Firstly, please add more information:
What is to make and model of you bike?
What are the exact modifications you've done (with spec of the components)?
Now, when you say "under full load" I assume that you mean with all optional electrical system on and at full settings (like with the high beam on). If that's what you mean, then your horn will function quietly/low because another part of the system is drawing too much amperage and your horn, therefore, can't get the energy it needs to fully function.
Now consider, if your old headlight was AC, and you used a rectifier to make the new on DC, then rectifier is adding new resistance, and thus amp draw, of that line. Now also you've upped your headlight from 35w/35w (2.9A/2.9A) to 60w/55w (5A/4.6A). So just based on the new lamp, you're drawing 9.6A on the headlight alone! That's a lot more that the 5.8A that was factory.
So, for your questions:
If I have upgraded the coil winding, to supply more current/power, then whether, my Rectifier can withstand?
This depends on the specs of your rectifier.
Battery will damage/become weak if I have supplied more power to it?
Modifying your recharge system could severely damage your battery if not done correctly, and could risk causing a battery explosion. Minimally, it's likely to reduce the life of the battery somewhat. The reason the stock system will be lower amperage than the battery is to have more of a "trickle" effect. This is a better way to recharge in terms of health. Allowing too rapid a charge (I.e. Higher amperage) will cause the battery to get hotter. In many cases this won't be an issue, but when your battery starts to get old this will become increasingly risky as it won't hold full charge and will draw more from your recharge system.
And also I have heared that, coil rewinding will change some ignition timing, Is it so?
It should not affect timing. The timing is based off of the mechanical action of the motor, so changing electrical items should not affect it at all.
Do I need to change the Fuse, since only 10A fuse is mentioned in my bike. Will it get fused if more current comes? Is there any way to deal with this?
This why is we need the make/model info. I have no idea where this fuse is that you're talking about, but there has to be more than one. To facilitate your current configuration, you will have to up the fuse - however - doing this can create a serious risk to all other components on the same fused circuit or section!!! The fuse is there to protect items from getting too much juice, so increasing the fuse rating to allow for a brighter headlight will also mean that other items (possibly your horn, blinkers, tail/brake light etc.) at greater risk of overload as well.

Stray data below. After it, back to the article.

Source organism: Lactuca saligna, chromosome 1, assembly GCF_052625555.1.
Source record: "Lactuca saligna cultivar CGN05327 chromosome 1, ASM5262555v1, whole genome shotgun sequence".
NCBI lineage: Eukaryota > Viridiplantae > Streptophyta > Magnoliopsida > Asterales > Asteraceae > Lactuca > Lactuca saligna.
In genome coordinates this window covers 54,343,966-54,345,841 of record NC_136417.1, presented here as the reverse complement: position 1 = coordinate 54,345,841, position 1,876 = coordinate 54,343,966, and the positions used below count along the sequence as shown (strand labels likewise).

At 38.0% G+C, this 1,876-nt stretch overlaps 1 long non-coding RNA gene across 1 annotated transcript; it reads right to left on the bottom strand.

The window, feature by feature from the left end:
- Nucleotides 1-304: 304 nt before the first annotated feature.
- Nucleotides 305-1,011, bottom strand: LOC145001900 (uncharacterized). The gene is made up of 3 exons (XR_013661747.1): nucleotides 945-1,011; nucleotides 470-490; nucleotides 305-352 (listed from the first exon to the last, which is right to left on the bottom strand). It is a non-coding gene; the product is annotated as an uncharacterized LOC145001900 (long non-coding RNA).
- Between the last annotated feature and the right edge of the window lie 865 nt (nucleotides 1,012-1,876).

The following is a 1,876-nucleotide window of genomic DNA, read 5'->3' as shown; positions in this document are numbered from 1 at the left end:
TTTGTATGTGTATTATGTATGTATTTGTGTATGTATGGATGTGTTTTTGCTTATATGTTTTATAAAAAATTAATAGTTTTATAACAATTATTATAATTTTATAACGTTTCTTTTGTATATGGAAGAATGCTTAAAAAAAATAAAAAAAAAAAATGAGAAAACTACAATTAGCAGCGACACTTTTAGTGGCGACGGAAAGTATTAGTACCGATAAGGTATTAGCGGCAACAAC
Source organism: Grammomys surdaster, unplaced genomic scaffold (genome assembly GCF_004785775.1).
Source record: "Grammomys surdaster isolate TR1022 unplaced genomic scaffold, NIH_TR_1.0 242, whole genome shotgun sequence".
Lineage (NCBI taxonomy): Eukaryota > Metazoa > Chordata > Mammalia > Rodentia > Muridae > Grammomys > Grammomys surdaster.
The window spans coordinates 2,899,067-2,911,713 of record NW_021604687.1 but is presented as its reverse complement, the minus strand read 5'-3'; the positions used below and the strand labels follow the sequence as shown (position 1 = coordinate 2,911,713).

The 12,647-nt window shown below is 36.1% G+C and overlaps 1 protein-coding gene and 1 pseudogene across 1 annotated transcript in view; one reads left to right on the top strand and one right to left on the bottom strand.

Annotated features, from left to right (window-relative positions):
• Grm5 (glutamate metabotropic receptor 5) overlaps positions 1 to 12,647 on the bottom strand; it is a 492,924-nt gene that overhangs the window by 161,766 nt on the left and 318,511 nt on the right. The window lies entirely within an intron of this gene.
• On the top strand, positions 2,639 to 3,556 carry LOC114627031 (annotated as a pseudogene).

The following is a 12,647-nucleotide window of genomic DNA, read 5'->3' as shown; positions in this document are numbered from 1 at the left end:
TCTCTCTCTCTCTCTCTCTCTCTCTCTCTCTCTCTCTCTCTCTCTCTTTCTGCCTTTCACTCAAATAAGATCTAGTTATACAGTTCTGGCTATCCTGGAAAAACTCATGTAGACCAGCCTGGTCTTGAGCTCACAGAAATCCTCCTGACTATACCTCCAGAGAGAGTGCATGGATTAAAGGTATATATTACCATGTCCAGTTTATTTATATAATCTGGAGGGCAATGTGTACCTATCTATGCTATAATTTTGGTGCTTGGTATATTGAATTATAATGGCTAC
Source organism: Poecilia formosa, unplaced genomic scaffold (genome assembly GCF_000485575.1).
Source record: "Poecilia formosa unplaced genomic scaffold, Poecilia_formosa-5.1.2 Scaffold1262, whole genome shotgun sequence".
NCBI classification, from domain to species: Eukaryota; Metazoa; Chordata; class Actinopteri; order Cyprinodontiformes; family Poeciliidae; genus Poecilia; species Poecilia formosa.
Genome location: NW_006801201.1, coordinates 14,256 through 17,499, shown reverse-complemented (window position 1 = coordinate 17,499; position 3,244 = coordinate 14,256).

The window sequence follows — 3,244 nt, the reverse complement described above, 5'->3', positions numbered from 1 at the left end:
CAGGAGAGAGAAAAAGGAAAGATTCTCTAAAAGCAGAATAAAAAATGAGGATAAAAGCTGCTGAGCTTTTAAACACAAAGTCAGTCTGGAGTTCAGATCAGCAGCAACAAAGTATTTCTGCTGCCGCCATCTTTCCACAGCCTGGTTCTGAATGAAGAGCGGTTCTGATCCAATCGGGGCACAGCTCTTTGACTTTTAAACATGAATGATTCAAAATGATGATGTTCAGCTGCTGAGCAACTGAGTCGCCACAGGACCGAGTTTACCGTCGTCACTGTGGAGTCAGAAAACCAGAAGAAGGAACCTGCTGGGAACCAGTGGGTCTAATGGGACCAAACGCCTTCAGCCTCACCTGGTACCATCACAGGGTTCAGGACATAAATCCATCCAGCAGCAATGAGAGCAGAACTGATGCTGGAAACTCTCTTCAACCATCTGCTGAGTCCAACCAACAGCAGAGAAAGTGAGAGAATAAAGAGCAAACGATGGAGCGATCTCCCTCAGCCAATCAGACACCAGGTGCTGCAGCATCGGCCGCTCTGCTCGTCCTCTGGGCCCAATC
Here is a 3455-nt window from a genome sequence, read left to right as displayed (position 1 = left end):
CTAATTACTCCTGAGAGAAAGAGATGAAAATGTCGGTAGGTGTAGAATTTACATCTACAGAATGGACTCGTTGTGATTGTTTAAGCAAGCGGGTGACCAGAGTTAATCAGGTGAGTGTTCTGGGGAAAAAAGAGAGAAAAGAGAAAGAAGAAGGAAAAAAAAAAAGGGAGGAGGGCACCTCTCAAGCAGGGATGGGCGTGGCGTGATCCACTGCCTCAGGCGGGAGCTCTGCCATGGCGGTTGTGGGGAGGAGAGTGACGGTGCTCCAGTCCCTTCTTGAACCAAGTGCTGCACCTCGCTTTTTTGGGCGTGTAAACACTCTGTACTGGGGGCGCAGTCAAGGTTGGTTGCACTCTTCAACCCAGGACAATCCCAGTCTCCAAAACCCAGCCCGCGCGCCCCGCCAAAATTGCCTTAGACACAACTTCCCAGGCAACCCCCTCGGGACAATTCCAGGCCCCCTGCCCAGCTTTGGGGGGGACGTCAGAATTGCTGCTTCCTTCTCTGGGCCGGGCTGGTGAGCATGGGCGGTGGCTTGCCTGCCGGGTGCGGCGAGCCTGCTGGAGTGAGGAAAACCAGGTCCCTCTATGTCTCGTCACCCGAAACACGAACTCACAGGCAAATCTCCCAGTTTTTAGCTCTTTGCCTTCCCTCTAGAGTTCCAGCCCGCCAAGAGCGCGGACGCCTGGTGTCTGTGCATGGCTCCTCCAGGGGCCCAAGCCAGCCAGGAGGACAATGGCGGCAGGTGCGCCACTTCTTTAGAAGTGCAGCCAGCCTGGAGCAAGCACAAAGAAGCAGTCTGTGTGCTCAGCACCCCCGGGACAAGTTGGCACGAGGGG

But the existing alternator is generating only 100/12 = 8.33 Amps, in which my existing battery is stated to give 9Amps. Is there any safety/particular reason, Why the factory packed alternator is supposed to give the less Amps.
As I mentioned above, it's partly because of health and safety for your battery and other parts, but also for simplicity. If your whole electrical system will function on < 10A, why would they give more? Also, what do your mean by 100/12 = 8.33 Amp?
After looking at your specs a bit, I'd say to get something like this LED H4 headlight. The overall power use is 42W combined, so you'd drop below your stock usages. Which would mean that you bike is now producing more than is needed. This would be a savings of ~73W overall (though my math method could be wrong).
- LED - 24W + 18W = 42W overall
- Halogen - 60W + 55W = 115W overall
Rewinding the coils is a lot of work, is not easy to do, and the problem is solved more easily by reducing your overall consumption. That said, one of the main points of concern that I've seen in other thread regarding increasing lamp brightness, is the melting of conductors (wires) and light socket/boot. This is because a higher brightness light (especially true with Halogen and HID lights) will produce much more heat. Under worse-case-scenario conditions this could result in a fire because of burning the insulators or other plastic parts. So, not only would you have to re-wind your coils, but you'd also have to redo a good bit of wiring to be safe.
NOTE: I have no practical experience with LED headlights, nor am I recommending the above lamp over any others! It is also very important that you check what your local laws are regarding headlight colors and brightness. This may not be a concern wherever you are, but is some locals there are strict regulations on it and you can (and possibly will) get ticketed for it.
Also, I Googled "halogen HS 12v 35/35 light" and the results indicated a 12VDC lamp... are you sure that you were actually getting AC at the light before? Or did you assume that because "generator" output AC that it was getting AC at the lamp? From my understanding the vast majority of the electrical system has a stock rectifier between it and the stator... even alternators to my understanding often have a rectifier built into them so that the unit outputs DC voltage.